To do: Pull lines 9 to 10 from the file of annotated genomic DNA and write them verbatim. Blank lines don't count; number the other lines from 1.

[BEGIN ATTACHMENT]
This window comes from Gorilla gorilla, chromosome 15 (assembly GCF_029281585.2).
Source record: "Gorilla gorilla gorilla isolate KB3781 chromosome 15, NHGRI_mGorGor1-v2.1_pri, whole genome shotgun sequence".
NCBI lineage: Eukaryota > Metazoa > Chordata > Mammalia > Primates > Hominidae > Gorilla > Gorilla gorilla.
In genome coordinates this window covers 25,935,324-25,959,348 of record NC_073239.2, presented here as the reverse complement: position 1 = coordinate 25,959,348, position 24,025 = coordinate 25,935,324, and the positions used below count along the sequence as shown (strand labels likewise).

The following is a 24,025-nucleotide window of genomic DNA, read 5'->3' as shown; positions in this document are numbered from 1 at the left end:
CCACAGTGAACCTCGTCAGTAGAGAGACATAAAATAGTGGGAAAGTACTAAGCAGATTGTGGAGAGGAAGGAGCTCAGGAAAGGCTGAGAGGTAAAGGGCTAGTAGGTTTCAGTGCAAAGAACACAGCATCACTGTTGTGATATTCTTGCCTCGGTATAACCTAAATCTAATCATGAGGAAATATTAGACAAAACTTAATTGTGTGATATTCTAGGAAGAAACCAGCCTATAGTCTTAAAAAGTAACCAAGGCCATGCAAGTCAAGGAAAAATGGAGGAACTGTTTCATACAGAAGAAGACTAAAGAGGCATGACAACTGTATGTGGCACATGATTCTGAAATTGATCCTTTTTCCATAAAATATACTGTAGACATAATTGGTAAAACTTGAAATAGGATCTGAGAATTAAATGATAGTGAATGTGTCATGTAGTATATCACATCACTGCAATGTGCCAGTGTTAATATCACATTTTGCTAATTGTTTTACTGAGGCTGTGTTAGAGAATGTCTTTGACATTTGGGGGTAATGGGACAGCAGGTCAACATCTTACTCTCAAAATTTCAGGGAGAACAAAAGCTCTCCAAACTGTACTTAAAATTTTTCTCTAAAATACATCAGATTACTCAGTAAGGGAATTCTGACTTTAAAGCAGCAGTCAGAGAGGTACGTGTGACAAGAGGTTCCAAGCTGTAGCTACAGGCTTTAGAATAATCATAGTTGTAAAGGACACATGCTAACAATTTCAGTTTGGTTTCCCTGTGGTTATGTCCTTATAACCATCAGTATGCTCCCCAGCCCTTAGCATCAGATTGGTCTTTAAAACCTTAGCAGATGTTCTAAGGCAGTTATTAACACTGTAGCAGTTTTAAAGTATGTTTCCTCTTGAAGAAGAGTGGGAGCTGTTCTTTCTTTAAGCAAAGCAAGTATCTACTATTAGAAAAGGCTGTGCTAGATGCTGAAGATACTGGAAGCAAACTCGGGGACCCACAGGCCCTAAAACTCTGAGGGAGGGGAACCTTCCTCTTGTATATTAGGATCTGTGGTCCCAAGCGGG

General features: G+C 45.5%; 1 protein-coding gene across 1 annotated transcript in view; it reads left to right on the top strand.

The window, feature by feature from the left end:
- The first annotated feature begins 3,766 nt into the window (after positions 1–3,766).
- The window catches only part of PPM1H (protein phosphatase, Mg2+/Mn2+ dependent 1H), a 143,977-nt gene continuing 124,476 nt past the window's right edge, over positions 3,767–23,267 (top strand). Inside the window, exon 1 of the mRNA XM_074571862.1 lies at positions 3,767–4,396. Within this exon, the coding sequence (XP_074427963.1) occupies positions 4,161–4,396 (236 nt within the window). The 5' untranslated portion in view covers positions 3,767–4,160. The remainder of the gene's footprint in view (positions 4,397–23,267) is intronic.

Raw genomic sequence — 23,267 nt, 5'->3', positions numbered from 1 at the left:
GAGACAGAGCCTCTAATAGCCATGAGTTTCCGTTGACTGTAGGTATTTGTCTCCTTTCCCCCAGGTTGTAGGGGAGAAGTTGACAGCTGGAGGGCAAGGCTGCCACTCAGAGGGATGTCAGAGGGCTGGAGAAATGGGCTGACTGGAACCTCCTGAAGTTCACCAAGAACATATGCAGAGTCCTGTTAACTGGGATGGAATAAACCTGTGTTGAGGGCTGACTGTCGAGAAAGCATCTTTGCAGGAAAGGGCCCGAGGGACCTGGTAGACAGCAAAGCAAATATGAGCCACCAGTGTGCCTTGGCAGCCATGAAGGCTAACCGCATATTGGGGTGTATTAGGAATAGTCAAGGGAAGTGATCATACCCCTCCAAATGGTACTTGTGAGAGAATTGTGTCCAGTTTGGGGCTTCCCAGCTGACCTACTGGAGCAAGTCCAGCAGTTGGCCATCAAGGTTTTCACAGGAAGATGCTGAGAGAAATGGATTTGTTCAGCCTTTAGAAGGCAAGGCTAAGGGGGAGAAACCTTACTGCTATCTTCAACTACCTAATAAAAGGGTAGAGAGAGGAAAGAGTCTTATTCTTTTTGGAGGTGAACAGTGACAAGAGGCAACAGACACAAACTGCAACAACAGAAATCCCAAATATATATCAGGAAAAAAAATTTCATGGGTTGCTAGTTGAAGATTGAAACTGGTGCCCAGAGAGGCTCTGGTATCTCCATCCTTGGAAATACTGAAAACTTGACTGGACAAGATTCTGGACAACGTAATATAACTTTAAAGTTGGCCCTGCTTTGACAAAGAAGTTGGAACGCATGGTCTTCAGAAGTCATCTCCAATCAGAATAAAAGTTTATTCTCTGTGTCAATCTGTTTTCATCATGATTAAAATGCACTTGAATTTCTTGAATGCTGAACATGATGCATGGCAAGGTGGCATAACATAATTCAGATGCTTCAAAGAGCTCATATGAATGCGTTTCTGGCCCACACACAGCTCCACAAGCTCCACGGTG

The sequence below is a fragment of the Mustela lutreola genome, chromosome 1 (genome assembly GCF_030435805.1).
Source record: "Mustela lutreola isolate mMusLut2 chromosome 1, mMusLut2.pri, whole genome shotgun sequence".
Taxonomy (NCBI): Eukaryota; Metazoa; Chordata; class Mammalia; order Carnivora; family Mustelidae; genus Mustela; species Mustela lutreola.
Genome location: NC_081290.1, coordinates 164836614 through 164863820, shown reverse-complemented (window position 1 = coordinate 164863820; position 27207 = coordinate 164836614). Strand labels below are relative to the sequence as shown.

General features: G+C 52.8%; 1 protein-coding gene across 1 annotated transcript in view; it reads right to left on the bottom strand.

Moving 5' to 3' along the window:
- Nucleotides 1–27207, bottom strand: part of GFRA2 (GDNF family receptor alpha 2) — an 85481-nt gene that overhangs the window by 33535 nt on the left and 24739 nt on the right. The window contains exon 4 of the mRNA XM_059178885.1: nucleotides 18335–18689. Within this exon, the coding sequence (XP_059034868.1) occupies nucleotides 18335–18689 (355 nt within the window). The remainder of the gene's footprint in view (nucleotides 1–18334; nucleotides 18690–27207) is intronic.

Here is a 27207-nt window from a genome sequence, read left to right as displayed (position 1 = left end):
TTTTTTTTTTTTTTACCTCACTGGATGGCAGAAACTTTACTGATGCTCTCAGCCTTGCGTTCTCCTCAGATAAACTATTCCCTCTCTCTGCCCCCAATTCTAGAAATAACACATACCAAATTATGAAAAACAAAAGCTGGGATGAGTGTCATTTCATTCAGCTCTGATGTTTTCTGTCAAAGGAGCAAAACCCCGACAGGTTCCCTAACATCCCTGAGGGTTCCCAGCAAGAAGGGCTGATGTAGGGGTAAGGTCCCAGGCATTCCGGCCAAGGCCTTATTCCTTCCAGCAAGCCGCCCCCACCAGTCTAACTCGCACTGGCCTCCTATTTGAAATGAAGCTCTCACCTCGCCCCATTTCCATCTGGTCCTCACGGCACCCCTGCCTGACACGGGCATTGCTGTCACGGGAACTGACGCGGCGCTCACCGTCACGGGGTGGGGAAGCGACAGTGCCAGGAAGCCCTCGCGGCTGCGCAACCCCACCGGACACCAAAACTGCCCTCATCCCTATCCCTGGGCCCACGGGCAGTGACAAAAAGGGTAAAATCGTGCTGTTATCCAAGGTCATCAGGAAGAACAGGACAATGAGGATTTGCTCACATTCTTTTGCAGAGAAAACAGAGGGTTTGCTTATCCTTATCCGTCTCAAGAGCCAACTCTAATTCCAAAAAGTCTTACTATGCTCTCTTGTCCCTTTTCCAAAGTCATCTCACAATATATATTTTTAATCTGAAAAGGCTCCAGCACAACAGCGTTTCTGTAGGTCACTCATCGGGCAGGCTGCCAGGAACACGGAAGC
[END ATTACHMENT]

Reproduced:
- The first annotated feature begins 3,766 nt into the window (after positions 1–3,766).
- The window catches only part of PPM1H (protein phosphatase, Mg2+/Mn2+ dependent 1H), a 143,977-nt gene continuing 124,476 nt past the window's right edge, over positions 3,767–23,267 (top strand). Inside the window, exon 1 of the mRNA XM_074571862.1 lies at positions 3,767–4,396. Within this exon, the coding sequence (XP_074427963.1) occupies positions 4,161–4,396 (236 nt within the window). The 5' untranslated portion in view covers positions 3,767–4,160. The remainder of the gene's footprint in view (positions 4,397–23,267) is intronic.